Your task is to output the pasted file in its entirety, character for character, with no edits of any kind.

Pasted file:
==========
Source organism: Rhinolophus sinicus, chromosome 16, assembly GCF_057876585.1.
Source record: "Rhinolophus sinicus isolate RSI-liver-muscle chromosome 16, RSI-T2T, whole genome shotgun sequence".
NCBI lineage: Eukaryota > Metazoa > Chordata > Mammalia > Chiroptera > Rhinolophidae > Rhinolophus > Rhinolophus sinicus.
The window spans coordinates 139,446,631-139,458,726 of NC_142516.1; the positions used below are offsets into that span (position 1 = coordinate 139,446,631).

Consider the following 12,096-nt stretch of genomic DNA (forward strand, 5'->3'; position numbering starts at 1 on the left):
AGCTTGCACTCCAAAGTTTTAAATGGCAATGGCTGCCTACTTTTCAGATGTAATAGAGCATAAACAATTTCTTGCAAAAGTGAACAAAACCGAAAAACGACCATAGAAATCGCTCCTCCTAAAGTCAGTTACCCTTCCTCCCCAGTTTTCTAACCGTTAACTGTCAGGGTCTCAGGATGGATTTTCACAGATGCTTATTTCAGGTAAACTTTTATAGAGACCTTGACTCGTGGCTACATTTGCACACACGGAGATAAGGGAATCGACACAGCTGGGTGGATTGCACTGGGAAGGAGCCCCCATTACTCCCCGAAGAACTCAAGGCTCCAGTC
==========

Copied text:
Source organism: Rhinolophus sinicus, chromosome 16, assembly GCF_057876585.1.
Source record: "Rhinolophus sinicus isolate RSI-liver-muscle chromosome 16, RSI-T2T, whole genome shotgun sequence".
NCBI lineage: Eukaryota > Metazoa > Chordata > Mammalia > Chiroptera > Rhinolophidae > Rhinolophus > Rhinolophus sinicus.
The window spans coordinates 139,446,631-139,458,726 of NC_142516.1; the positions used below are offsets into that span (position 1 = coordinate 139,446,631).

Consider the following 12,096-nt stretch of genomic DNA (forward strand, 5'->3'; position numbering starts at 1 on the left):
AGCTTGCACTCCAAAGTTTTAAATGGCAATGGCTGCCTACTTTTCAGATGTAATAGAGCATAAACAATTTCTTGCAAAAGTGAACAAAACCGAAAAACGACCATAGAAATCGCTCCTCCTAAAGTCAGTTACCCTTCCTCCCCAGTTTTCTAACCGTTAACTGTCAGGGTCTCAGGATGGATTTTCACAGATGCTTATTTCAGGTAAACTTTTATAGAGACCTTGACTCGTGGCTACATTTGCACACACGGAGATAAGGGAATCGACACAGCTGGGTGGATTGCACTGGGAAGGAGCCCCCATTACTCCCCGAAGAACTCAAGGCTCCAGTC